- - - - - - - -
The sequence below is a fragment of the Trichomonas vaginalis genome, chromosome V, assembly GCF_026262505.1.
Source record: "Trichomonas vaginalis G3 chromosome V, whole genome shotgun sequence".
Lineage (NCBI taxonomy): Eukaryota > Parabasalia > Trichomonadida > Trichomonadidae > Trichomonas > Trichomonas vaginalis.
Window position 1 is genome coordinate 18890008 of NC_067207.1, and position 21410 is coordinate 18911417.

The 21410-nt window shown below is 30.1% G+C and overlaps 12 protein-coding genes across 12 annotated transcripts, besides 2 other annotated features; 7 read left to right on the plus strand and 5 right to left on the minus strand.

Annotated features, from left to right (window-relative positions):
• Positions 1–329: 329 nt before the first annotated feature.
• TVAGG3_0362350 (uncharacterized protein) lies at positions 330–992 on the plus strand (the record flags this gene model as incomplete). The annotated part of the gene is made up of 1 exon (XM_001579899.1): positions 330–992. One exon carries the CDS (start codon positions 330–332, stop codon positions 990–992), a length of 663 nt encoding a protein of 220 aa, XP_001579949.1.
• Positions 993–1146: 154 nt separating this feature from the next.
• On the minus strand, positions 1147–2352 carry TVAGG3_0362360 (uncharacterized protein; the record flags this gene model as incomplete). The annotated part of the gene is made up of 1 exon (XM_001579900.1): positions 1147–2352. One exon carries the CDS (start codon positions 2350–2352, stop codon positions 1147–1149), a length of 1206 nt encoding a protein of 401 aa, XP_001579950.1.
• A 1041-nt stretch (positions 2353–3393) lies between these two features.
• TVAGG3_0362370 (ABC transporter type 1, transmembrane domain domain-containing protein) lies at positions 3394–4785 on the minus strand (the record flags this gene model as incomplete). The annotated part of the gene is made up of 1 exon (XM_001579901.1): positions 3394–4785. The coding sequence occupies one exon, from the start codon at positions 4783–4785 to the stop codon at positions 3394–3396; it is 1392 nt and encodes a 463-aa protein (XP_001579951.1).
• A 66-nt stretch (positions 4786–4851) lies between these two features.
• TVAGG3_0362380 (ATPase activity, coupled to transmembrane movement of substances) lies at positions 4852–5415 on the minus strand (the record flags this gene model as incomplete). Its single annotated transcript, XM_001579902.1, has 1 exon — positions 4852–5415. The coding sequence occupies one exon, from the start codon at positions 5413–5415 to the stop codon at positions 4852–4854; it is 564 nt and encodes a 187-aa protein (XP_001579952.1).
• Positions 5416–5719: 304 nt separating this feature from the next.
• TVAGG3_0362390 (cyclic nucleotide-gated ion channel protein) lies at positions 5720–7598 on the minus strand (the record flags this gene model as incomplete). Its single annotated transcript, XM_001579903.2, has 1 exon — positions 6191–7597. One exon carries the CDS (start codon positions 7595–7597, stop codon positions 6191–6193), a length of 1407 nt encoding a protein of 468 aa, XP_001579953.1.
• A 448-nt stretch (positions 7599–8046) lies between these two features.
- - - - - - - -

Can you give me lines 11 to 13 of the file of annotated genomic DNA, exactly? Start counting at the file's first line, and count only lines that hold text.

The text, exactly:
• A 1041-nt stretch (positions 2353–3393) lies between these two features.
• TVAGG3_0362370 (ABC transporter type 1, transmembrane domain domain-containing protein) lies at positions 3394–4785 on the minus strand (the record flags this gene model as incomplete). The annotated part of the gene is made up of 1 exon (XM_001579901.1): positions 3394–4785. The coding sequence occupies one exon, from the start codon at positions 4783–4785 to the stop codon at positions 3394–3396; it is 1392 nt and encodes a 463-aa protein (XP_001579951.1).
• A 66-nt stretch (positions 4786–4851) lies between these two features.